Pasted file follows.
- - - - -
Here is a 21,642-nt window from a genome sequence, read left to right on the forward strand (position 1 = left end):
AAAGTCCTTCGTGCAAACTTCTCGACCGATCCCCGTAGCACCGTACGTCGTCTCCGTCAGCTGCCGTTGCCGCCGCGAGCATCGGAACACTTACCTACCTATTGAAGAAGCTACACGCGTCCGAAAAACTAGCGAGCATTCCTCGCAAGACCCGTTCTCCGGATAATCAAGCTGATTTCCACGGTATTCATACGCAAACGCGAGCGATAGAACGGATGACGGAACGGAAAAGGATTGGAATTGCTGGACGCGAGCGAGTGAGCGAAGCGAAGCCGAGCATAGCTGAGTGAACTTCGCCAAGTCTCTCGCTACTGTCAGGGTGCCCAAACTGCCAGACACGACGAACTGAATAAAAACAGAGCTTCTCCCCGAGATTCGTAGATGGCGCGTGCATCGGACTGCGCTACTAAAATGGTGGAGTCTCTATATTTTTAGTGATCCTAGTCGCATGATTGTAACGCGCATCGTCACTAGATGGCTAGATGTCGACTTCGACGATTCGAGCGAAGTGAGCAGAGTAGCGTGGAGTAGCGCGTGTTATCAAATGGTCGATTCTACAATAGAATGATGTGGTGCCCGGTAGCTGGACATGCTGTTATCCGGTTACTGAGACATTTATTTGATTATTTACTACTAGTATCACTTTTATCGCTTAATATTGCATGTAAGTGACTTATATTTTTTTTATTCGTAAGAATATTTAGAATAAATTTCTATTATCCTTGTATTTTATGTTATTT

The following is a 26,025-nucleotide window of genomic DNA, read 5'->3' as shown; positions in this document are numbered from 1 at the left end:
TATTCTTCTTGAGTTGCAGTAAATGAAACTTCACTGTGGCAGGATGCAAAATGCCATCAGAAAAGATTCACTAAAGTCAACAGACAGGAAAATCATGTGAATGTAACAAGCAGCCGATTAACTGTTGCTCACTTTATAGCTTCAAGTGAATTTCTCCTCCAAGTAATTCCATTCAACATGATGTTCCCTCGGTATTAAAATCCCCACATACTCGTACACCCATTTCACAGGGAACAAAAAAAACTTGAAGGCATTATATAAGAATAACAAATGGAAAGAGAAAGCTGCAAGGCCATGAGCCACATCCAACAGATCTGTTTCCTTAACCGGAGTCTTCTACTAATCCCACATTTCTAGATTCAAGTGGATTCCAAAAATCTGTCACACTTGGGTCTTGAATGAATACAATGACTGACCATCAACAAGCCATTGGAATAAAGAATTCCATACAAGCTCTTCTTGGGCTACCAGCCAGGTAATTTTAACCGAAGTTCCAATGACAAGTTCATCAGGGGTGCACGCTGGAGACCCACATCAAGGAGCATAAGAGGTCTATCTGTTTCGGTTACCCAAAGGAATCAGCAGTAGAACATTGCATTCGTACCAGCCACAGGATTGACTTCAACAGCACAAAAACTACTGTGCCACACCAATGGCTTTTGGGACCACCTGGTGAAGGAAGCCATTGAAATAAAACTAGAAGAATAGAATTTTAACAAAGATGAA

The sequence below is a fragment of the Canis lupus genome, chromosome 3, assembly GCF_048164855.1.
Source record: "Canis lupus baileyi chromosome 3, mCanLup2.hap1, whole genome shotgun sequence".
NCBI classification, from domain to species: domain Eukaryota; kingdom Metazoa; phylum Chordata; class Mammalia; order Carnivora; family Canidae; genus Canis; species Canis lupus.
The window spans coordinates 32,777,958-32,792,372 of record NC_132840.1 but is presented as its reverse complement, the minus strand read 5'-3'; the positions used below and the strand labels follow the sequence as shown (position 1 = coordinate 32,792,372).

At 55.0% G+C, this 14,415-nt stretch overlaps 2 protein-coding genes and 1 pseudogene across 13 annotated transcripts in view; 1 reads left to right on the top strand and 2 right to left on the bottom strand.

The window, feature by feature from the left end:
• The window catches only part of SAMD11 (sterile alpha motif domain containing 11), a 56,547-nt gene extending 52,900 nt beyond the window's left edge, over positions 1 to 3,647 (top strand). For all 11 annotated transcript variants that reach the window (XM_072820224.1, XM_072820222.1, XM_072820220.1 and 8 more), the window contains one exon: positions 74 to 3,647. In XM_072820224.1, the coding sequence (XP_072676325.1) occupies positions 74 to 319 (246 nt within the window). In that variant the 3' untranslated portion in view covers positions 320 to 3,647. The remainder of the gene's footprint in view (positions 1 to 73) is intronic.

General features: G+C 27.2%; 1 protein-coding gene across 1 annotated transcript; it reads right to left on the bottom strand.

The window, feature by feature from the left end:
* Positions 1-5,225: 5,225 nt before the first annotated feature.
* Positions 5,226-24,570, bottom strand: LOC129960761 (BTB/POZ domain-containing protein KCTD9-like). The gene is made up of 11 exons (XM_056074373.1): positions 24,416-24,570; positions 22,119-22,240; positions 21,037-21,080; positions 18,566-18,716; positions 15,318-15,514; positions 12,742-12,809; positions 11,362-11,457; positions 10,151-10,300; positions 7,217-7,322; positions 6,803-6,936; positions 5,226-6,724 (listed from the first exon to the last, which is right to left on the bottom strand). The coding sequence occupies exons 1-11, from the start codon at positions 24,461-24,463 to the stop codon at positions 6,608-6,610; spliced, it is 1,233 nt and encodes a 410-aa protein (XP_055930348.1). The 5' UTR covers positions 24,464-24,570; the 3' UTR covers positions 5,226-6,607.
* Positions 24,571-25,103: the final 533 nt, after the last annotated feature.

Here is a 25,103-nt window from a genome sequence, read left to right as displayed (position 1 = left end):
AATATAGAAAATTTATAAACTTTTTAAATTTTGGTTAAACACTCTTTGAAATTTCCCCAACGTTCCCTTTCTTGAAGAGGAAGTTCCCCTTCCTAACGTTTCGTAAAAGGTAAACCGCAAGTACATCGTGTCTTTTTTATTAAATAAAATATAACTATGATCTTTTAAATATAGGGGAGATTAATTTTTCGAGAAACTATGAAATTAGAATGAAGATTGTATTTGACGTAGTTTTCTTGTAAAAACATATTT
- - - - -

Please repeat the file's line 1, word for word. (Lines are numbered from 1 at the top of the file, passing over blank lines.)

Here is a 21,642-nt window from a genome sequence, read left to right on the forward strand (position 1 = left end):